Newspapers hold a treasure trove of information on your family history! Not only can you find obituaries, but you can often find birth, marriage, and divorce notices; passenger lists; arrests and information on crimes; war heroes and casualties; tragedies and triumphs; historical context, and more.
How to Access Newspapers for Family History Research
Historical newspapers can be found on pay sites such as GenealogyBank, which contains over 9,000 newspapers dating from 1690 to today; Newspapers.com, with over 11,000 newspapers from the 1700s to today; and NewspaperArchive, which boasts it includes 5.6 billion names.
However, there are numerous free online newspaper archives. One of my favorite places to start the search for historical newspapers internationally is this Wikipedia list of online newspaper archives.
Libraries also often contain links to newspaper archives. The Library of Congress’s Chronicling America project has digitized millions of historic American newspaper pages and made them searchable for free.
Searching for Newspapers to Use for Genealogy Research: If at First You Don’t Succeed, Try, Try Again!
It is also a great idea to do a Google search for the locations where your family has lived plus the words “newspaper archive” or “online digital newspapers.”
While doing newspaper research, be sure to try many different types of searches. If you know the date of an event in your ancestor’s life, you may need to look page by page through the newspaper for details on that event. While searching by name, you will want to try the person’s full name; first and last names; initials and last name; prefixes such as Mr., Mrs. Dr., Rev. Elder, or Brother, among others; nicknames; and sometimes the last name by itself. Text searching is often used and is only as good as the digital image itself. Search numerous variations and include a “*” to create a wild card as part of your search. If a page was crinkled, for example, certain letters in a word may not show up in the index.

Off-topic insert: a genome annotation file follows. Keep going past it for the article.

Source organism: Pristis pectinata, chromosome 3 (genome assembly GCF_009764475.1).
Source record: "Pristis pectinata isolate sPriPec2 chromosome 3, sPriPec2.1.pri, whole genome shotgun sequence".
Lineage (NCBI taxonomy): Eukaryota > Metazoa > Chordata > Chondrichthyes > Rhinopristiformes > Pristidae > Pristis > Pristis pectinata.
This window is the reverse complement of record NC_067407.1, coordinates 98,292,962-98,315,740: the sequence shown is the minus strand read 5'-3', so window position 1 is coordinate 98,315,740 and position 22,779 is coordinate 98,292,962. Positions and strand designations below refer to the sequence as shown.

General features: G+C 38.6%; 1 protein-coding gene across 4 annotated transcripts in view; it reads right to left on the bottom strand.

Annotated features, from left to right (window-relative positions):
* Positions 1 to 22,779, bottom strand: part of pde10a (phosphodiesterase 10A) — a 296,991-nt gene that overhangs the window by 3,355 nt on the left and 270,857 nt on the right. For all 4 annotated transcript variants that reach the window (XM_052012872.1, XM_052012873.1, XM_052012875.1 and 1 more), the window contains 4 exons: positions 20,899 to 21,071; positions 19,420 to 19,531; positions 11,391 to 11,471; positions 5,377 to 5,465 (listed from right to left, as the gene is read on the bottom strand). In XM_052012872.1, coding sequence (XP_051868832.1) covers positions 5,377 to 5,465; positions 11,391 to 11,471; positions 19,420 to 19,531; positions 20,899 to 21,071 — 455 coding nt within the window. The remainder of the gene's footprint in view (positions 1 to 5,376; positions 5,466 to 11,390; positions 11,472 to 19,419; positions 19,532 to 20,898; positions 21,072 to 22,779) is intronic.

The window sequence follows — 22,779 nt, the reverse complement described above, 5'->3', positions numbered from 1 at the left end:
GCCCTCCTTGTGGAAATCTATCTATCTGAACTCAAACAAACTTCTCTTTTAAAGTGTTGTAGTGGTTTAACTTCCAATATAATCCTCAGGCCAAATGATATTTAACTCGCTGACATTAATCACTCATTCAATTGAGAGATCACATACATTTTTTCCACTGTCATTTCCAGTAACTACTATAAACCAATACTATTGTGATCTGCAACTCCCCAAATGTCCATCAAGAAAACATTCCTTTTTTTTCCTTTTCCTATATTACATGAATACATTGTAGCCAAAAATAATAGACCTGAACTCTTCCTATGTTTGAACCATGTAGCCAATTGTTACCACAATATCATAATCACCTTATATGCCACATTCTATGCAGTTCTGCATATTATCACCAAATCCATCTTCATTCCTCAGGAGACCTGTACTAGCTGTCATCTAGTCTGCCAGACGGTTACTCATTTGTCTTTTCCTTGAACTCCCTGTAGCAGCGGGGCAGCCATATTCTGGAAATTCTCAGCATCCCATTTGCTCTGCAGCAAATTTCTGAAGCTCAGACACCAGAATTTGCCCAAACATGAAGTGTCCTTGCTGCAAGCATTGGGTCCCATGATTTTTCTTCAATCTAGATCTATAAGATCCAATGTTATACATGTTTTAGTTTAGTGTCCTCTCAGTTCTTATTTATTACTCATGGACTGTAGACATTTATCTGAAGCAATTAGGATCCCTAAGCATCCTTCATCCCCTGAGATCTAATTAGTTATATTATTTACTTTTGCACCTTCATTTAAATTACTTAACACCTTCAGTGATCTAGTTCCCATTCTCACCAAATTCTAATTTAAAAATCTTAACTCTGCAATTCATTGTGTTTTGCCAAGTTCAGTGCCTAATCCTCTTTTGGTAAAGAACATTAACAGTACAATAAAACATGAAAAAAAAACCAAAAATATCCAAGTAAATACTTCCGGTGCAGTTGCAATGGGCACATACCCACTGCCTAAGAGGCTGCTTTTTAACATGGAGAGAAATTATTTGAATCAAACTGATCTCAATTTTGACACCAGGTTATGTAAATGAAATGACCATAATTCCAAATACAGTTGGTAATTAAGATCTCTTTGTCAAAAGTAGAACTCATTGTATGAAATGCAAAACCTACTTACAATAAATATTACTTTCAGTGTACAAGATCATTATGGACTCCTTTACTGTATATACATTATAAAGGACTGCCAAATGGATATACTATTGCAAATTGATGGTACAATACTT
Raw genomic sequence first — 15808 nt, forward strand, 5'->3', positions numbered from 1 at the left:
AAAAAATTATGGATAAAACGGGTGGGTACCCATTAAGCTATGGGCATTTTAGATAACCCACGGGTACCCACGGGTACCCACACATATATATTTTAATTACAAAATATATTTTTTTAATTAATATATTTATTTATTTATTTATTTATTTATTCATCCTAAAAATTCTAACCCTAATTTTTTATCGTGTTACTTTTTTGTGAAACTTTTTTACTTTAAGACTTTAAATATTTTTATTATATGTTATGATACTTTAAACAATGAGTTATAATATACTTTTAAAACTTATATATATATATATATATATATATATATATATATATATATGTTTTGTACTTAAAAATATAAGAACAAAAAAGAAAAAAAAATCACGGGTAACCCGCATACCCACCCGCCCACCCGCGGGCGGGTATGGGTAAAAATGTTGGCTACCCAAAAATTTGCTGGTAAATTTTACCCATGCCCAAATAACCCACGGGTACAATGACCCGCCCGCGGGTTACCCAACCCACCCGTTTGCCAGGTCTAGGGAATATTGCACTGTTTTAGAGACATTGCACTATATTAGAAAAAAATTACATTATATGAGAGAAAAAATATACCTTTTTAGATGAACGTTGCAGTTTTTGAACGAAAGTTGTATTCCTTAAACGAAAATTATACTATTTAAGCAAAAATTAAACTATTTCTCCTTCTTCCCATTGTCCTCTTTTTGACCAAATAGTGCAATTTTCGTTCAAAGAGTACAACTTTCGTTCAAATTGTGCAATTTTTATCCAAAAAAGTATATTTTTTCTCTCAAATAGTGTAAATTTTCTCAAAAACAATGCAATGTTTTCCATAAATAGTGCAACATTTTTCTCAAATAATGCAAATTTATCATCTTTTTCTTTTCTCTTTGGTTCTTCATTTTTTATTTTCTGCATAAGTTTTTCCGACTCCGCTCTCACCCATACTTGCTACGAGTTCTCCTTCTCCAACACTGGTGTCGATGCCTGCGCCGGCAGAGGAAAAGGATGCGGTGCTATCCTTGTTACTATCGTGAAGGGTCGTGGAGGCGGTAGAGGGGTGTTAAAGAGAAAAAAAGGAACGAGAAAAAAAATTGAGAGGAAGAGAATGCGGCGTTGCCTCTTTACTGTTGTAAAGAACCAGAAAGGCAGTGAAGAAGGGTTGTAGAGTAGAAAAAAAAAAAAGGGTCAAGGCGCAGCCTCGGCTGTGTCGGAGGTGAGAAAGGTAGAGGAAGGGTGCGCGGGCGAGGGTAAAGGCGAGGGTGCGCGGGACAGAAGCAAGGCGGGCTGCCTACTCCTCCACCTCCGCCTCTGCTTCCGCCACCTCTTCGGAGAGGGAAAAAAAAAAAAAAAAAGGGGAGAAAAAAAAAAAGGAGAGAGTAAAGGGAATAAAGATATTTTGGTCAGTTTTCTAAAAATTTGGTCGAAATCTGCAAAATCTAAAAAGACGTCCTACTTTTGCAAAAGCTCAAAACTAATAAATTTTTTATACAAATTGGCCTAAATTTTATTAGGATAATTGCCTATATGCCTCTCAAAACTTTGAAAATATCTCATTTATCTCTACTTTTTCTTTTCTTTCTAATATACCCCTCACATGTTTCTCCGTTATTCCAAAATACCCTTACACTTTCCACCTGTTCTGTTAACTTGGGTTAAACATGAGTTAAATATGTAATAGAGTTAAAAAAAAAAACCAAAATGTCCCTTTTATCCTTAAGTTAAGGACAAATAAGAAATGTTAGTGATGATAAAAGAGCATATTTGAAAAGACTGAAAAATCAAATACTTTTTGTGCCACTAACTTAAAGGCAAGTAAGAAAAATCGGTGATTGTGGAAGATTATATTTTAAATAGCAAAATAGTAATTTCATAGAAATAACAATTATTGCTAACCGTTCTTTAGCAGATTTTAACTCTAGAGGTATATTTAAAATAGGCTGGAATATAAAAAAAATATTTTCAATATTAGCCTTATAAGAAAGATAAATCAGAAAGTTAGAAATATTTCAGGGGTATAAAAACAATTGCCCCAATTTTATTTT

Newspapers Can Provide Details Not Found Anywhere Else
While using research in Australia some years back, I was able to locate an article on my great-great-aunt’s death. I knew she had drowned from the family stories that had been told. By searching for the words drown* and Dulong (where I knew she had died), and using the period of time around her death date, I was able to locate the following article discussing her death and including her second husband’s name.
In a paper from Helsinki, Finland, I was able to locate the marriage announcement for one set of my great-grandparents:
The public library in the area where many of my family members were from has the local newspaper on microfilm. My great-grandfather’s death certificate has been lost, but because of the local newspaper, I was able to learn his cause of death.
My most prized find in all of my newspaper searching is the suicide note that my great-grandmother left. The letter was not only printed in its entirety; it was translated from Finnish to English. This precious document gave me more insight into my great-grandmother than I could ever find anywhere else:
This one article showed me, in her own words, the love she had for her husband and child and the closest reason we will ever know for her cause of death. It also talks of the events that took place that tragic day and her friends’ reactions to her death.
I have found photos of places my family members have worked and learned about mysteries surrounding their deaths. Articles that I have found doing research for others have told of family members’ tragic ends, but in the case of one family, also how their family member died a hero. In another, a sad case of domestic violence was discovered.
I have also found fun articles on my family members. I have found bowling scores and county fair and school prizes. By searching newspaper social columns I have found descriptions of weddings, sometimes down to the last detail. I even found a picture of my great-uncle taking a test during World War II, and one of another great-uncle doing charity work with the Lake City Vigilantes while “holding up” a train. Their loot was five candy canes they stole from Santa.
Each tidbit that is found can tell of the life, love, health, employment, misdeeds, triumphs, or death of our family members. Each brings them to life and helps us learn more about them, and in turn, ourselves.
What details may be discovered in historic newspapers about your ancestors? The experts at Legacy Tree Genealogists can help you preserve your legacy and the details that bring your family history to life. Contact us today for a free consultation.